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, 181 (10), 536-9

Effectiveness and Side Effects of Thiazolidinediones for Type 2 Diabetes: Real-Life Experience From a Tertiary Hospital

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  • PMID: 15540964

Effectiveness and Side Effects of Thiazolidinediones for Type 2 Diabetes: Real-Life Experience From a Tertiary Hospital

Zanariah Hussein et al. Med J Aust.

Abstract

Objective: To assess effectiveness and side effects of thiazolidinediones (TZDs) as adjunctive therapy in suboptimally controlled patients with type 2 diabetes.

Design and setting: Review of a prospectively recorded database at the Royal Melbourne Hospital diabetes clinic.

Participants: 203 patients with type 2 diabetes who received pioglitazone or rosiglitazone between 1 May 2000 and 31 October 2002.

Outcome measures: Response in glycohaemoglobin (HbA(1c)) level, lipid profile changes and side effects, including hypoglycaemia, weight gain, oedema and precipitation of cardiac failure.

Results: Both pioglitazone and rosiglitazone improved glycaemic control, with a reduction in the HbA(1c) level of 1.02% (range, 0.85%-1.19%) and 0.96% (range, 0.81%-1.11%), respectively, in the first 6 months of therapy. Rosiglitazone was associated with a 0.45 mmol (range, 0.31-0.59 mmol) increase in cholesterol level and 0.99 mmol (range, 0.60-1.38 mmol) increase in triglyceride level, while pioglitazone was associated with insignificant declines in cholesterol and triglyceride levels. There was reduced requirement for insulin, but not for oral hypoglycaemic agent (OHA), in most patients who used these agents. Pioglitazone and rosiglitazone were associated with increased rates of hypoglycaemia (17% and 11% of patients, respectively), significant weight gain (48% and 58%) and oedema (33% and 21%). There were four cases of acute left ventricular failure and two cases of reversible liver dysfunction in patients treated with TZDs.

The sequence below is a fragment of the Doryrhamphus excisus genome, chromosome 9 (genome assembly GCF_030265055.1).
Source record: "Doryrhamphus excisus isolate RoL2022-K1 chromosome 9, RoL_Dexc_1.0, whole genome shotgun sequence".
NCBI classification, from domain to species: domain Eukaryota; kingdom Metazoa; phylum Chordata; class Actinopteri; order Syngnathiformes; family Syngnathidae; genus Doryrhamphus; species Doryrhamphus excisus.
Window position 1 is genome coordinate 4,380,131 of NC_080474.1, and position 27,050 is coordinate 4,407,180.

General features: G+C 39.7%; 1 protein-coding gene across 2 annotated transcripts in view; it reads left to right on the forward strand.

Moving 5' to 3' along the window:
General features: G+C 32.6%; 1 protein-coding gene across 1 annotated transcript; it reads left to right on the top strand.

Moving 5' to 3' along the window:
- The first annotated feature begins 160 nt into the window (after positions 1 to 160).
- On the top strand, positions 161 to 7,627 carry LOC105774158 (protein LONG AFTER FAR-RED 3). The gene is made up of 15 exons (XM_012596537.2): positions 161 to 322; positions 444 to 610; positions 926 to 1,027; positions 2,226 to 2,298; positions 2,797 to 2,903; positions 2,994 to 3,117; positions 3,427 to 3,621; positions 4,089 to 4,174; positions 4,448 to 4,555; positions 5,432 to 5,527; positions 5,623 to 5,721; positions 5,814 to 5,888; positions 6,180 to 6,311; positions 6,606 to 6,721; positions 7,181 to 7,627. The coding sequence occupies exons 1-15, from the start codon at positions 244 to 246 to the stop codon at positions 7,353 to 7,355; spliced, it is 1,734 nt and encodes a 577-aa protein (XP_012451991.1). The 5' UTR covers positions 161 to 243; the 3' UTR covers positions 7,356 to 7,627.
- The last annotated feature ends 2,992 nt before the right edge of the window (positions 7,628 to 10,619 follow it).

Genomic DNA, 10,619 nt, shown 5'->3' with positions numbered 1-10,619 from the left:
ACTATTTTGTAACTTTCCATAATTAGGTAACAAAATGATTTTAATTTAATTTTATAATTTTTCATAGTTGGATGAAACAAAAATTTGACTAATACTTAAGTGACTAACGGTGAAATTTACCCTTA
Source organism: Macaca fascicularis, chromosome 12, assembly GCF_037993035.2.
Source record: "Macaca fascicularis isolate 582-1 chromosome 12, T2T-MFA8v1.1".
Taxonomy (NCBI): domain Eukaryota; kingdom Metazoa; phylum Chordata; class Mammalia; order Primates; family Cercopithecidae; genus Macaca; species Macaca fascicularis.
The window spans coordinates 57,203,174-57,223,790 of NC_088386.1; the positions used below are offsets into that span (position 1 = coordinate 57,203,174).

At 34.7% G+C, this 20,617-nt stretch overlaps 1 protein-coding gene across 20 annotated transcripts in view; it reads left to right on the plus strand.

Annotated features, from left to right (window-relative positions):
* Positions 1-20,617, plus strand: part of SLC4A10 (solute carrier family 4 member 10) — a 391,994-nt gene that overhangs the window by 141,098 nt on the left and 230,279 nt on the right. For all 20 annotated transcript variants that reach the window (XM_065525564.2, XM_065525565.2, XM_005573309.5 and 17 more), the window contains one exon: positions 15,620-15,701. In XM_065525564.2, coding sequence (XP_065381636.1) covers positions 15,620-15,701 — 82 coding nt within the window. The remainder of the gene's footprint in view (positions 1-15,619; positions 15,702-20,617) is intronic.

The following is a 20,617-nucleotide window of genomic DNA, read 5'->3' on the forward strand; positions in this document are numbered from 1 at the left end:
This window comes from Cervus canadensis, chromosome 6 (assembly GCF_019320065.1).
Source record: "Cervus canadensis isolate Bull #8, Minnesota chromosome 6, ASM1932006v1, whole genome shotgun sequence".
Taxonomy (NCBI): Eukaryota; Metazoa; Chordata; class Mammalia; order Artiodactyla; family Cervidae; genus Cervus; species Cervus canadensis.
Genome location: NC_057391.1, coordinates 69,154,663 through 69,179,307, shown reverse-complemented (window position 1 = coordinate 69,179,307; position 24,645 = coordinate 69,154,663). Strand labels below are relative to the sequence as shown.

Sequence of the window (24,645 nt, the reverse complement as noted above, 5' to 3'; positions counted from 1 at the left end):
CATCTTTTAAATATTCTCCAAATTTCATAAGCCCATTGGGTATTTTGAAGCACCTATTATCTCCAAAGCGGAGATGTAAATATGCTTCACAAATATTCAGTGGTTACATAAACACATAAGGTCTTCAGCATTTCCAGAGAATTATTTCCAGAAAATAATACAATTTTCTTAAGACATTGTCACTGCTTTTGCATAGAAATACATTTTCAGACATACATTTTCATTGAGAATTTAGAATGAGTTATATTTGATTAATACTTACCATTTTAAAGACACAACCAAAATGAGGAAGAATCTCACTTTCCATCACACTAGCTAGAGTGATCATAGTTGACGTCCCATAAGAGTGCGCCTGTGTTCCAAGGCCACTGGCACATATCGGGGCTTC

Conclusions: Adding pioglitazone or rosiglitazone therapy to OHA or insulin in patients with type 2 diabetes significantly improved glycaemic control. However, the use of these drugs in routine clinical practice was associated with more frequent adverse events than previously reported in clinical trials.

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